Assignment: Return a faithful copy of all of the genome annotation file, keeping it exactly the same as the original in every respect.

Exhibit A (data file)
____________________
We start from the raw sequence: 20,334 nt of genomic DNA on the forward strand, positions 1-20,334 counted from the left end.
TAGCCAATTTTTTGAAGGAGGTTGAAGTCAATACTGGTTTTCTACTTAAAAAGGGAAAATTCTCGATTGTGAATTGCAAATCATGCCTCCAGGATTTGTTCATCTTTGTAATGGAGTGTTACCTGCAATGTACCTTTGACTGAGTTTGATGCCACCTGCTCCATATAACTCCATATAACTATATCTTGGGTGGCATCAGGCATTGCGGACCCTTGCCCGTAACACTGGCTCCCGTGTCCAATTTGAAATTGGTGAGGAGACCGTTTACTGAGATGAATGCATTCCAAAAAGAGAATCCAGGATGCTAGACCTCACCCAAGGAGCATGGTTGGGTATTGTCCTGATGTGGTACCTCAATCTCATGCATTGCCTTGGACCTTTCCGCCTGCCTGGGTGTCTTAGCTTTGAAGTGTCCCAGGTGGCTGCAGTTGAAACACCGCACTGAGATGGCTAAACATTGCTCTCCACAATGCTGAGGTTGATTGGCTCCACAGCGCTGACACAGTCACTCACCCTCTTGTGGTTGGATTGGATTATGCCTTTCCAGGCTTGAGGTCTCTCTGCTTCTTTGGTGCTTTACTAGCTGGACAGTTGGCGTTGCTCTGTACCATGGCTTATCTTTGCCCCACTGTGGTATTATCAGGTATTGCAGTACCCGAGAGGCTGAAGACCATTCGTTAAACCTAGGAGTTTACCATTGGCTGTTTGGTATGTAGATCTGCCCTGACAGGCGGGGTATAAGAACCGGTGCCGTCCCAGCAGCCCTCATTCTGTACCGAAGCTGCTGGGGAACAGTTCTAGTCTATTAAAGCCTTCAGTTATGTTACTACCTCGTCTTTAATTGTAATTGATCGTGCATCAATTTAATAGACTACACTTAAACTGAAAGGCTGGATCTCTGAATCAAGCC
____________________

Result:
We start from the raw sequence: 20,334 nt of genomic DNA on the forward strand, positions 1-20,334 counted from the left end.
TAGCCAATTTTTTGAAGGAGGTTGAAGTCAATACTGGTTTTCTACTTAAAAAGGGAAAATTCTCGATTGTGAATTGCAAATCATGCCTCCAGGATTTGTTCATCTTTGTAATGGAGTGTTACCTGCAATGTACCTTTGACTGAGTTTGATGCCACCTGCTCCATATAACTCCATATAACTATATCTTGGGTGGCATCAGGCATTGCGGACCCTTGCCCGTAACACTGGCTCCCGTGTCCAATTTGAAATTGGTGAGGAGACCGTTTACTGAGATGAATGCATTCCAAAAAGAGAATCCAGGATGCTAGACCTCACCCAAGGAGCATGGTTGGGTATTGTCCTGATGTGGTACCTCAATCTCATGCATTGCCTTGGACCTTTCCGCCTGCCTGGGTGTCTTAGCTTTGAAGTGTCCCAGGTGGCTGCAGTTGAAACACCGCACTGAGATGGCTAAACATTGCTCTCCACAATGCTGAGGTTGATTGGCTCCACAGCGCTGACACAGTCACTCACCCTCTTGTGGTTGGATTGGATTATGCCTTTCCAGGCTTGAGGTCTCTCTGCTTCTTTGGTGCTTTACTAGCTGGACAGTTGGCGTTGCTCTGTACCATGGCTTATCTTTGCCCCACTGTGGTATTATCAGGTATTGCAGTACCCGAGAGGCTGAAGACCATTCGTTAAACCTAGGAGTTTACCATTGGCTGTTTGGTATGTAGATCTGCCCTGACAGGCGGGGTATAAGAACCGGTGCCGTCCCAGCAGCCCTCATTCTGTACCGAAGCTGCTGGGGAACAGTTCTAGTCTATTAAAGCCTTCAGTTATGTTACTACCTCGTCTTTAATTGTAATTGATCGTGCATCAATTTAATAGACTACACTTAAACTGAAAGGCTGGATCTCTGAATCAAGCC